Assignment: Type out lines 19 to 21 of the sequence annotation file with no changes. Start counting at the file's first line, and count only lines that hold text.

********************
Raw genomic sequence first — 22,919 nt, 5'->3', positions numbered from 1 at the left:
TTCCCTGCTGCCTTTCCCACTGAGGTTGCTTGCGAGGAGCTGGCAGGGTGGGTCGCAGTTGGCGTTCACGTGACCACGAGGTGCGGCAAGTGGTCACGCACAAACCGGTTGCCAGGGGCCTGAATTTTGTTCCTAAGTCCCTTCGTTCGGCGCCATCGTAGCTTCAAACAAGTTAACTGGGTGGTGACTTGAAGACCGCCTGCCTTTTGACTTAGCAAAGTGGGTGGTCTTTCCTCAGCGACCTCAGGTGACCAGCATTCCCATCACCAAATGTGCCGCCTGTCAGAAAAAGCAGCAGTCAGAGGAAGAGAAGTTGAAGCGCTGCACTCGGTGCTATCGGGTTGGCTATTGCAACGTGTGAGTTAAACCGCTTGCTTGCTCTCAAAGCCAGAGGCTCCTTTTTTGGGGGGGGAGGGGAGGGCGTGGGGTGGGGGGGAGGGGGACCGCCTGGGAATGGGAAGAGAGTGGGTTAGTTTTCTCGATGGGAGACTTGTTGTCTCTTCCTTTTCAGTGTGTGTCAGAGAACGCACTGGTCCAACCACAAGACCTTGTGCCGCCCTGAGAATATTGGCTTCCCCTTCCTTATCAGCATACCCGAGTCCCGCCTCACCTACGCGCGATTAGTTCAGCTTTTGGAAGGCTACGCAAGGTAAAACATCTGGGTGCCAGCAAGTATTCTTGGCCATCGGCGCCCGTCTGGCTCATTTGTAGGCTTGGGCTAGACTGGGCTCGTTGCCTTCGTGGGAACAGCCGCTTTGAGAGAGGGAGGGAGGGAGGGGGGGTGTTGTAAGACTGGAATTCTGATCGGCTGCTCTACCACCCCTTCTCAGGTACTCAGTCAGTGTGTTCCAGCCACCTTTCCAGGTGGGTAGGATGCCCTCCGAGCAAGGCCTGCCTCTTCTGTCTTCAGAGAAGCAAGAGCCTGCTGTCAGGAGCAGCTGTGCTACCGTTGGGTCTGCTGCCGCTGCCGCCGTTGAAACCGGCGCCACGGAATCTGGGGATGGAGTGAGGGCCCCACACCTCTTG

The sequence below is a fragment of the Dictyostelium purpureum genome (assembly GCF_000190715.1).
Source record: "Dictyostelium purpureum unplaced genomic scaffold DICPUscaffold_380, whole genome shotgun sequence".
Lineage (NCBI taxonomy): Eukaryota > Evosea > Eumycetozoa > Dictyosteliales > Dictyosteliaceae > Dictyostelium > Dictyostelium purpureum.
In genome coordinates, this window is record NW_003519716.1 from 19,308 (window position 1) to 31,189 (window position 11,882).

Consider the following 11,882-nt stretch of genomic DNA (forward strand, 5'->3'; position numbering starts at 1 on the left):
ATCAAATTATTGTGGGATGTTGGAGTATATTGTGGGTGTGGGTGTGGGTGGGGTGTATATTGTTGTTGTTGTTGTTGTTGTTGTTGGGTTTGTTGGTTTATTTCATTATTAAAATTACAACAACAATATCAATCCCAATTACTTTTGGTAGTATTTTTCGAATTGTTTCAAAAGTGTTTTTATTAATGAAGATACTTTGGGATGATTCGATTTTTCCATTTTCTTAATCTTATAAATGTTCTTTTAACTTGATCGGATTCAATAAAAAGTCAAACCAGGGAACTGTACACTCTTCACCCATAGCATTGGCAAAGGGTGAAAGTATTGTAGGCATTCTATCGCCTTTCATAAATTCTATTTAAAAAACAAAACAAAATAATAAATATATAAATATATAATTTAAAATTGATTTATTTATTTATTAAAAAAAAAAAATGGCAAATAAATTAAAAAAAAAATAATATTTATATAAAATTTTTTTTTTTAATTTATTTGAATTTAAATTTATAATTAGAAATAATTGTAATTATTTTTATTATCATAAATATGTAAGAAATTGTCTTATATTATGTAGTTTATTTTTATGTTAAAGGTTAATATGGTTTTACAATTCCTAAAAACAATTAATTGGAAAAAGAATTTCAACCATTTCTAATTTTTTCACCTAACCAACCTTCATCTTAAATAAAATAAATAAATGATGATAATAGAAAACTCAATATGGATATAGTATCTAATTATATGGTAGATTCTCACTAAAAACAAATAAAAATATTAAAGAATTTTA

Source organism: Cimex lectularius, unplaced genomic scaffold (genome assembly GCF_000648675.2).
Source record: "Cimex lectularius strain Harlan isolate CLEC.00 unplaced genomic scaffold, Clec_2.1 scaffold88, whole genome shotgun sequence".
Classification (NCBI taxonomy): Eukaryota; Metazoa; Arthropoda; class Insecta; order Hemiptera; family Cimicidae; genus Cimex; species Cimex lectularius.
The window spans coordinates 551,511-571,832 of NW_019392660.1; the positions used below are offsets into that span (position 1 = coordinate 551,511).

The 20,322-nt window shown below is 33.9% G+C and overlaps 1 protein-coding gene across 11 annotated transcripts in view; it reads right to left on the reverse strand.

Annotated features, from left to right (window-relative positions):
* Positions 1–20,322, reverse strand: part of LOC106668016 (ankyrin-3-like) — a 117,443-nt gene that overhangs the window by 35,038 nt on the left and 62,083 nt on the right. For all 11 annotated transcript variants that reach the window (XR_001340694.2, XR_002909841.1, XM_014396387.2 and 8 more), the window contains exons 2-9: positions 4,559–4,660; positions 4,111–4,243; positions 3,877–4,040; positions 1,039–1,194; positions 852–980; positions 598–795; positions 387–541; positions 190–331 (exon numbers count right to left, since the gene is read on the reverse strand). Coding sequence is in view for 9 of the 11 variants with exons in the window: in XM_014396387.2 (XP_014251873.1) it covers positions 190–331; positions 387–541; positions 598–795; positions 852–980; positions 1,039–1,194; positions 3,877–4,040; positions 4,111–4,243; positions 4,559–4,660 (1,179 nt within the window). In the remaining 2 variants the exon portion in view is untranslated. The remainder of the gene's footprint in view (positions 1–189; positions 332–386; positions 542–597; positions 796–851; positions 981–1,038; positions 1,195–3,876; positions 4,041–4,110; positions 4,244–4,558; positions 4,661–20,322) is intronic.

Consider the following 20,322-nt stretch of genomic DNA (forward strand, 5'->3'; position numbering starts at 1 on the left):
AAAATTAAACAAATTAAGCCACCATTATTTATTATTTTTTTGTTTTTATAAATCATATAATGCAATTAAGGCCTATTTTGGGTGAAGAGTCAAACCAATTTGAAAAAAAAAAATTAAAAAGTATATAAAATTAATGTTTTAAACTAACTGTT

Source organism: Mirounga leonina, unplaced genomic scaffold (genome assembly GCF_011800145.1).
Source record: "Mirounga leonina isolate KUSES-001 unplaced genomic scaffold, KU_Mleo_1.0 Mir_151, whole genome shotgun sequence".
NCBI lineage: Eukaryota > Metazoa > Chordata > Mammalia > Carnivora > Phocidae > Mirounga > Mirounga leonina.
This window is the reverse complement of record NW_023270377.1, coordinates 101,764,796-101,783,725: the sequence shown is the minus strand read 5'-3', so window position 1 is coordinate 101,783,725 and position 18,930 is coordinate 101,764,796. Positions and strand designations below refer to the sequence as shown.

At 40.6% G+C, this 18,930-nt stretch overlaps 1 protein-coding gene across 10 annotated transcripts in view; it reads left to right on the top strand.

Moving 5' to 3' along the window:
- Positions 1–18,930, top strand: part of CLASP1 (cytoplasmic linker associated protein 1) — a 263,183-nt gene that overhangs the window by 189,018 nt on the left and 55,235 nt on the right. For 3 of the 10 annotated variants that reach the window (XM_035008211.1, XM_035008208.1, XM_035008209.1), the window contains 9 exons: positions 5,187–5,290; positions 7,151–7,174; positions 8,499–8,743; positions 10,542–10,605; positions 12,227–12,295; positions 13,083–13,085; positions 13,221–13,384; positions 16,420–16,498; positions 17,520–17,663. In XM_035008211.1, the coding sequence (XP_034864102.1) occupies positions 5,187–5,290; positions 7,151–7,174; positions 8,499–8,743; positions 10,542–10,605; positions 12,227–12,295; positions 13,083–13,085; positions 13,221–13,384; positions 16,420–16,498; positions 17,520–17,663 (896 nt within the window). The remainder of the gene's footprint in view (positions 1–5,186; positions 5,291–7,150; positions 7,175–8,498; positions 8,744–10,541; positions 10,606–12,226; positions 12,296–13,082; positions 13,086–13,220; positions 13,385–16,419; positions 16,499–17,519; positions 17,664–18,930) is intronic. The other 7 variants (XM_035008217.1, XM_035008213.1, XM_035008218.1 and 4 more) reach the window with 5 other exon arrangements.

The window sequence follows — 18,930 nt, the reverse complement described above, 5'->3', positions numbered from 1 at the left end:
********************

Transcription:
Source record: "Mirounga leonina isolate KUSES-001 unplaced genomic scaffold, KU_Mleo_1.0 Mir_151, whole genome shotgun sequence".
NCBI lineage: Eukaryota > Metazoa > Chordata > Mammalia > Carnivora > Phocidae > Mirounga > Mirounga leonina.
This window is the reverse complement of record NW_023270377.1, coordinates 101,764,796-101,783,725: the sequence shown is the minus strand read 5'-3', so window position 1 is coordinate 101,783,725 and position 18,930 is coordinate 101,764,796. Positions and strand designations below refer to the sequence as shown.